Stanley Frank Musial (born Stanislaw Franciszek Musial; November 21, 1920 – January 19, 2013), nicknamed "Stan the Man", was an American baseball outfielder and first baseman. Widely considered to be one of the greatest and most consistent hitters in baseball history, Musial spent 22 seasons in Major League Baseball (MLB), playing for the St. Louis Cardinals, from 1941 to 1944 and from 1946 to 1963, before becoming a first-ballot inductee into the Baseball Hall of Fame in 1969. He batted .331 over the course of his career and set National League (NL) records for career hits (3,630), runs batted in (1,951), games played (3,026), at bats (10,972), runs scored (1,949) and doubles (725). His 475 career home runs then ranked second in NL history behind Mel Ott's total of 511. A seven-time batting champion, he was named the National League's (NL) Most Valuable Player (MVP) three times and was a member of three World Series championship teams. He also shares the major league record for the most All-Star Games played (24) with Hank Aaron and Willie Mays.
Musial was born in Donora, Pennsylvania, where he frequently played baseball informally or in organized settings, and eventually played on the baseball team at Donora High School. Signed to a professional contract by the St. Louis Cardinals as a pitcher in 1938, Musial was converted into an outfielder and made his major league debut in 1941. Noted for his unique batting stance, he quickly established himself as a consistent and productive hitter. In his first full season, 1942, the Cardinals won the World Series. The following year, he led the NL in six different offensive categories and earned his first MVP award. He was also named to the NL All-Star squad for the first time; he appeared in every All-Star game in every subsequent season he played.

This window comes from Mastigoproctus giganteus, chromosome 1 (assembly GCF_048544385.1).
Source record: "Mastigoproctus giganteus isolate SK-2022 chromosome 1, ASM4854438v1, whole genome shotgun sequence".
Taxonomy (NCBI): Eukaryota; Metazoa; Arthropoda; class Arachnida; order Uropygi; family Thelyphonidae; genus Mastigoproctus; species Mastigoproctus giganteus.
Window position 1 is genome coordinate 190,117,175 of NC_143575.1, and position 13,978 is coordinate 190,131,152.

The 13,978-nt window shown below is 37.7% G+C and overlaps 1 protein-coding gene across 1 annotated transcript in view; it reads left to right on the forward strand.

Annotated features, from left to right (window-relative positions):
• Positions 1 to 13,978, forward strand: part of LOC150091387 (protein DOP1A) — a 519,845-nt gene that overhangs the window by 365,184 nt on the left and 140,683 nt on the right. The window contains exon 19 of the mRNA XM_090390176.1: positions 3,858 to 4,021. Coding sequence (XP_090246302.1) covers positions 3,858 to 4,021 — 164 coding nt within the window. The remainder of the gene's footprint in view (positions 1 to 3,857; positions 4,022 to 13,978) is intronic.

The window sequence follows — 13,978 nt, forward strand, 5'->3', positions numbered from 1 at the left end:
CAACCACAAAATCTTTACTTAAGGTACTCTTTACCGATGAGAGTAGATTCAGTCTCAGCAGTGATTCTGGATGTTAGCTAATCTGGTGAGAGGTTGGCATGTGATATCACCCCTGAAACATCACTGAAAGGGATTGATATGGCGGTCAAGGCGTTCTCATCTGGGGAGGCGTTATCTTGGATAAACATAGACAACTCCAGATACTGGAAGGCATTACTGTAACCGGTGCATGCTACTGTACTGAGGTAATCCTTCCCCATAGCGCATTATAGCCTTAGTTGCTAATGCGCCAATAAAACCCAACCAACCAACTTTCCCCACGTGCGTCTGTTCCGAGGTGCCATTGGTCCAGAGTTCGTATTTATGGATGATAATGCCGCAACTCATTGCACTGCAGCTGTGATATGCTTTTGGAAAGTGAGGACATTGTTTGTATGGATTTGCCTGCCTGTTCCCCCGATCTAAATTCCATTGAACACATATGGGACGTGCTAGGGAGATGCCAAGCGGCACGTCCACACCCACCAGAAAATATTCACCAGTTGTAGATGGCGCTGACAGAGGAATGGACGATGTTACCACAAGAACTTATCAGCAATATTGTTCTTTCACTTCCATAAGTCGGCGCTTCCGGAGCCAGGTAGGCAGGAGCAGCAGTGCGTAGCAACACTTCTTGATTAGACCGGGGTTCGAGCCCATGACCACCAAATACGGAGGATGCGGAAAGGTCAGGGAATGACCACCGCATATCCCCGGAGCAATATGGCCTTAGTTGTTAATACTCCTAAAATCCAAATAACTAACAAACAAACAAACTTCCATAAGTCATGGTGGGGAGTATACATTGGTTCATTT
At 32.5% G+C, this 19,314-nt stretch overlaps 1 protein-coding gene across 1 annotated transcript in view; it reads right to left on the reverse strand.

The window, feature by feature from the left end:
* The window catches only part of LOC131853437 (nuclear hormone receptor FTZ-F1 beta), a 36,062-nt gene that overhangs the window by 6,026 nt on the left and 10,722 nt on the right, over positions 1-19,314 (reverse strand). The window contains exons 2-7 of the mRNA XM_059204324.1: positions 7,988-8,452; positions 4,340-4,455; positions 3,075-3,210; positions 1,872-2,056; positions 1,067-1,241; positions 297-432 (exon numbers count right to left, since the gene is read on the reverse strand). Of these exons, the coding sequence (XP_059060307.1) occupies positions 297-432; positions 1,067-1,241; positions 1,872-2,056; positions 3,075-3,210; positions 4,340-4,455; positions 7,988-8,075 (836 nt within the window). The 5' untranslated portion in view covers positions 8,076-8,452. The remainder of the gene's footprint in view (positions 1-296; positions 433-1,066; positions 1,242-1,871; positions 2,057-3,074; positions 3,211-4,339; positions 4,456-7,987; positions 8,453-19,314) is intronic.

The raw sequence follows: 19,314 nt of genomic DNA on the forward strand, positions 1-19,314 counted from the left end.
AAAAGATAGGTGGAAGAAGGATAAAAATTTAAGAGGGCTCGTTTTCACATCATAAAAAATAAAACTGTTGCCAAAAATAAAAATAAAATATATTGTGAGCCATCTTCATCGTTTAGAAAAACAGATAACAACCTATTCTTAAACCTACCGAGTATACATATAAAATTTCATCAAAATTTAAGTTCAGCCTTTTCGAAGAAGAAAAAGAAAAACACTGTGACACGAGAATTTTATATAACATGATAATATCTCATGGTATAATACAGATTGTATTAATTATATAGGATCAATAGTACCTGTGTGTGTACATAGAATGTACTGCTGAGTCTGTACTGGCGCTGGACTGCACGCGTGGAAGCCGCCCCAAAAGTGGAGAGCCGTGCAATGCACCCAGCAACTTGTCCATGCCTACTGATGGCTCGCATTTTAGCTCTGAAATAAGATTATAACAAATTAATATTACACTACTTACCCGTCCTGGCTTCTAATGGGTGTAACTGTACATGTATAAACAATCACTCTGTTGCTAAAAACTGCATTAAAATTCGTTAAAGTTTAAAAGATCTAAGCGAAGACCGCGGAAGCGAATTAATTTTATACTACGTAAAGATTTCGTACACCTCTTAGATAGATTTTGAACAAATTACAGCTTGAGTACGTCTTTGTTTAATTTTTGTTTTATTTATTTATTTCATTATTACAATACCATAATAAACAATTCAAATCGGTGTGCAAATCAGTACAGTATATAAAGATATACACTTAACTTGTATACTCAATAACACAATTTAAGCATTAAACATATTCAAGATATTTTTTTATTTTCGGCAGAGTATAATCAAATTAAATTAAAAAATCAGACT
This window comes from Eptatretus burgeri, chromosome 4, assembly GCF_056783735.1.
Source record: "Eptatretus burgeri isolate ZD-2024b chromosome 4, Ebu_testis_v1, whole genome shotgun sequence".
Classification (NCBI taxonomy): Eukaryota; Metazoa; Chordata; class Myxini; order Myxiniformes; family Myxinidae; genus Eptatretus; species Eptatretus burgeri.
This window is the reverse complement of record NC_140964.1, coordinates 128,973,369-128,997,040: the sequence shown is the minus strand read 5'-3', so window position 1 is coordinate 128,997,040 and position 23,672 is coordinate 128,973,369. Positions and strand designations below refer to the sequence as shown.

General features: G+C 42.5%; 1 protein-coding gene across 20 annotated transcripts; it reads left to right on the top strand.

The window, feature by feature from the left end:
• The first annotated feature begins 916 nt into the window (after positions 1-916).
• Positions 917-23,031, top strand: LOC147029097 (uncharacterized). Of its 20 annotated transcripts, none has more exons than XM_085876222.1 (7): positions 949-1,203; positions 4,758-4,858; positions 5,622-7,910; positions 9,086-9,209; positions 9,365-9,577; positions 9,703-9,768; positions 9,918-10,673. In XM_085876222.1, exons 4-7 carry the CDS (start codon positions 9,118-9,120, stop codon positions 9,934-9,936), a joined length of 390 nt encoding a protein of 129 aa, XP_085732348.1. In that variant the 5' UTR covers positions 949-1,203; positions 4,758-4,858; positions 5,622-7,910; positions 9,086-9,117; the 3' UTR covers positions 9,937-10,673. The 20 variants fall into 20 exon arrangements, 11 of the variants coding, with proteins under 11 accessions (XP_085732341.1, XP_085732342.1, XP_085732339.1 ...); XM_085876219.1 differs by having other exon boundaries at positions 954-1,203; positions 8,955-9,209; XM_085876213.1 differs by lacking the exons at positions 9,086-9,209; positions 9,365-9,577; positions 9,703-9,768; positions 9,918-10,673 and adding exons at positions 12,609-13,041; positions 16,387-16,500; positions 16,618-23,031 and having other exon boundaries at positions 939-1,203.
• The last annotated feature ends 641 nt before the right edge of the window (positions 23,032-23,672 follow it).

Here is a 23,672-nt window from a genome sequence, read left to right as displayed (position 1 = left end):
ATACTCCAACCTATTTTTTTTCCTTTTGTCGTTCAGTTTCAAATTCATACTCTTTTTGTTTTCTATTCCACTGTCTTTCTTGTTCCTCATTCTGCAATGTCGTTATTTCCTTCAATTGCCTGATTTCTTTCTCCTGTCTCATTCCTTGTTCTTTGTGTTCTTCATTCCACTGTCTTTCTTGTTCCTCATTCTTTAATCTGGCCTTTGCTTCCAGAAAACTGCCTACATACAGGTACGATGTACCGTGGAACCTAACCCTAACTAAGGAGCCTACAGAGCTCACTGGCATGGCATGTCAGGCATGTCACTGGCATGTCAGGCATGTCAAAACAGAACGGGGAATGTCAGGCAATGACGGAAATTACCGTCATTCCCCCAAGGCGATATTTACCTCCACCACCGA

Musial won his second World Series championship in 1944, then missed the 1945 season while serving in the Navy. After completing his military service, Musial returned to baseball in 1946 and resumed his consistent hitting. That year he earned his second MVP award and third World Series title. His third MVP award came in 1948, when he finished one home run short of winning baseball's Triple Crown. After struggling offensively in 1959, Musial used a personal trainer to help maintain his productivity until he decided to retire in 1963. At the time of his retirement, he held or shared 17 major league records, 29 National League records, and nine All-Star Game records.
In addition to overseeing personal businesses, including a restaurant, both during and after his playing career, Musial served as the Cardinals' general manager in 1967, winning the pennant and World Series, then resigning that position. Musial was selected for the Major League Baseball All-Century Team in 1999. In February 2011, President Barack Obama presented Musial with the Presidential Medal of Freedom, the highest civilian award that can be bestowed on a person by the United States government.